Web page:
Marquette Frye, whose arrest sparked the Watts Riots in 1965, was born in Oklahoma but grew up in rural Hanna, Wyoming. The family moved to Los Angeles in 1957, when Marquette was 13. By the age of 16, Marquette was struggling to adjust to the ghetto and dropped out of high school. He had already been arrested for gang involvement and had a difficult time holding a job.
Then on August 11, 1965, Marquette was driving his brother Ronald home on a hot afternoon after having a couple of beers. They were pulled over just outside of Watts by CHP officer Lee Minikus. During a field sobriety test, Marquette stumbled while walking the curb. During this time, Ronald had walked the two blocks to the Frye home, and returned with their mother. When they returned, a crowd of between 250 and 300 onlookers had arrived as well. Marquette’s mother scolded him for his drunken driving, and Marquette, who had been cooperative, began to resist arrest. A rumor spread through the crowd that Frye’s mother and possibly his pregnant girlfriend had been assaulted by the police. The ghetto conditions of Watts, the strained relationship between the police and the African American community, and the hot weather combined into a powder keg. At the end of five days of riots 34 people were dead and damage in excess of $40 million had destroyed the local community.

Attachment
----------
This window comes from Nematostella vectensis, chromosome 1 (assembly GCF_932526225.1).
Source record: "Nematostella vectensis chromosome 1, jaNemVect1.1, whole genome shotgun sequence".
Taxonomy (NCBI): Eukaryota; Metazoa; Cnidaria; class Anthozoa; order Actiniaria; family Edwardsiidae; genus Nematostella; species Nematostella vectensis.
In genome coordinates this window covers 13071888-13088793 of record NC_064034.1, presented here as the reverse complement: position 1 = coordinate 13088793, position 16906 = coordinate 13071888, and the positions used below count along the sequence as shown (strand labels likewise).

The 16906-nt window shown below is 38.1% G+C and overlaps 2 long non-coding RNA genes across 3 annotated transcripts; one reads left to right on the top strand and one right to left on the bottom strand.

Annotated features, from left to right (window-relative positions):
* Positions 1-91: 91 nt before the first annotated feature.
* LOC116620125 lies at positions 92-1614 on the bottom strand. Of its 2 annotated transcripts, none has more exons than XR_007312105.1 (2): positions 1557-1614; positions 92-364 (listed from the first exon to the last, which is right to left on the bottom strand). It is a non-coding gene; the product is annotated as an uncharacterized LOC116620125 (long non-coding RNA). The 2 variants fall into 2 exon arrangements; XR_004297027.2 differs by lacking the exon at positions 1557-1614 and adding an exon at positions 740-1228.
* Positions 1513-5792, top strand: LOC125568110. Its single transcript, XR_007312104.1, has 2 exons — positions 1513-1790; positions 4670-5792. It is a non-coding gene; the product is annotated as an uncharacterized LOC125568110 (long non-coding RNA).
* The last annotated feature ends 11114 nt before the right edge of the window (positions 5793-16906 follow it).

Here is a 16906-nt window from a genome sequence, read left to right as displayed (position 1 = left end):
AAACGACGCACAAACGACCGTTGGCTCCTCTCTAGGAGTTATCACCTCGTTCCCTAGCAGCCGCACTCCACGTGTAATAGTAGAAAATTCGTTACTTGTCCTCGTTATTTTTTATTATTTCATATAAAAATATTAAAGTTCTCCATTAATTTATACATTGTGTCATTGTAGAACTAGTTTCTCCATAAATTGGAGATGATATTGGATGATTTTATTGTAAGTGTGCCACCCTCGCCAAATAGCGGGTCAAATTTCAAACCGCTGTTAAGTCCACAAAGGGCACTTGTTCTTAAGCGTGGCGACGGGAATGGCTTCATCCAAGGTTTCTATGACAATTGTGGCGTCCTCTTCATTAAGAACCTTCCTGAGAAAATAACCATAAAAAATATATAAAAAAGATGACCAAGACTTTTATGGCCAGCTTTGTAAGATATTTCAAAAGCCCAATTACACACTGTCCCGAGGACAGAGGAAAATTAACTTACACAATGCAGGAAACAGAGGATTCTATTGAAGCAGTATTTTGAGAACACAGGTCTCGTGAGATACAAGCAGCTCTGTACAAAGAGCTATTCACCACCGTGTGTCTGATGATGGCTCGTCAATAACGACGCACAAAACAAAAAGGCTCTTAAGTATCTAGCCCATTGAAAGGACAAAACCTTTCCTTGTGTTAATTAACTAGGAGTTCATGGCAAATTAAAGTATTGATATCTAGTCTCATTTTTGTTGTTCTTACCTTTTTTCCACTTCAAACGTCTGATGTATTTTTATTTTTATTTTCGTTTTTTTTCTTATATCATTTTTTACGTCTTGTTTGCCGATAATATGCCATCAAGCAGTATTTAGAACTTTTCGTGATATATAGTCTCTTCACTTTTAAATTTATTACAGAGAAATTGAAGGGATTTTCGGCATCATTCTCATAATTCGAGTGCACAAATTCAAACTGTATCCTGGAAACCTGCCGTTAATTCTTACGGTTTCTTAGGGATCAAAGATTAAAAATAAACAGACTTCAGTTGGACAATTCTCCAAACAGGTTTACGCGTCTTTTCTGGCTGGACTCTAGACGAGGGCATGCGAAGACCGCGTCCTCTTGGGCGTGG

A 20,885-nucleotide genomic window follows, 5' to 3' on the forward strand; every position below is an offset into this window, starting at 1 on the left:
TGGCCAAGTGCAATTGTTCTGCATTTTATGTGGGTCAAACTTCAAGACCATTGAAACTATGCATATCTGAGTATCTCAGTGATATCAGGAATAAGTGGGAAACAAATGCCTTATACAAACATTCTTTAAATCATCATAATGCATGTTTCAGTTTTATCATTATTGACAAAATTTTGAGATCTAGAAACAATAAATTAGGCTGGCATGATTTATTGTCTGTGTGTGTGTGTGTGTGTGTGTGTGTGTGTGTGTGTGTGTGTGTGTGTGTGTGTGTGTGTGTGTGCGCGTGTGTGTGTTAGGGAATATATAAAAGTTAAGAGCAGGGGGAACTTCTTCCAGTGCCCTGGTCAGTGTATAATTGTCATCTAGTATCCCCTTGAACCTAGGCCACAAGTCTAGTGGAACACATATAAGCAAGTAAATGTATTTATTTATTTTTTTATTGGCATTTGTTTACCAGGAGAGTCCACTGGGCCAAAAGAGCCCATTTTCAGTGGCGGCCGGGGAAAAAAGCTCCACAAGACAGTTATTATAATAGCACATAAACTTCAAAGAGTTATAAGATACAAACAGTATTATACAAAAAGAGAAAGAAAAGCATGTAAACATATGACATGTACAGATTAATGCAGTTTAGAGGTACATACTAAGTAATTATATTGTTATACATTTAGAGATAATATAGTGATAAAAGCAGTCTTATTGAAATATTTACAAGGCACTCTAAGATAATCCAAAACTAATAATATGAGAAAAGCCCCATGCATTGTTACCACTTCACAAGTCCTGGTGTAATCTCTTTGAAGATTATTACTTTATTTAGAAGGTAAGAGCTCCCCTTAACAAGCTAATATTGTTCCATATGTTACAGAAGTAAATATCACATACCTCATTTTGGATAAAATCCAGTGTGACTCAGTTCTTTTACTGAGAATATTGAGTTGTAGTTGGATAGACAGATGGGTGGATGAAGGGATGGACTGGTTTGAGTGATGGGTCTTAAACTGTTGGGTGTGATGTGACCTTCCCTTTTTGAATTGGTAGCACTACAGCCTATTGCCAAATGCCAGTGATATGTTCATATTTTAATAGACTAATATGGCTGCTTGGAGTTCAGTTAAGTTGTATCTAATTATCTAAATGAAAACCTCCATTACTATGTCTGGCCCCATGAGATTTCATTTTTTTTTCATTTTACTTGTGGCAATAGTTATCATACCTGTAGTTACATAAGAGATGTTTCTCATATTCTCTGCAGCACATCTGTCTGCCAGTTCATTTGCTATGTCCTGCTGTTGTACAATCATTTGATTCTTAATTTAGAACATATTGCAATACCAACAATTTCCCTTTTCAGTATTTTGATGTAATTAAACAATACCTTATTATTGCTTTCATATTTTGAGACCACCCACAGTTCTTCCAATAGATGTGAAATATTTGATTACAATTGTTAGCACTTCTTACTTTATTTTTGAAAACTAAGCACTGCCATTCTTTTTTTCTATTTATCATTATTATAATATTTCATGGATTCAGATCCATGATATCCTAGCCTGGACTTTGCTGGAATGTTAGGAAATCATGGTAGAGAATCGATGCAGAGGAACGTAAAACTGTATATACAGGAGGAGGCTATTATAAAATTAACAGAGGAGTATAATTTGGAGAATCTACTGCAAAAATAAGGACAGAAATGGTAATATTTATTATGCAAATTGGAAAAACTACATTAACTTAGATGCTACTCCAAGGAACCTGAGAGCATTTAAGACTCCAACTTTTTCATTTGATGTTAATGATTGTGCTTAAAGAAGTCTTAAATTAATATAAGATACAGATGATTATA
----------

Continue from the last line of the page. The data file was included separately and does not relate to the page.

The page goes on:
Marquette was haunted by the riots. He was asked to speak at civil rights rallies. However, he was unable to hold onto a job and in an effort to escape from his ties to the riots he attempted to use his mother’s maiden name for a time. He was under police and federal authorities’ surveillance, and was arrested for a variety of crimes. He had two children, and became severely depressed after his 18 month old son passed away in 1970 with heart and kidney problems. Marquette remained part of the community and warned children of the dangers of drinking, drugs, and gangs. He died from pneumonia on Christmas Eve 1986.
University of Washington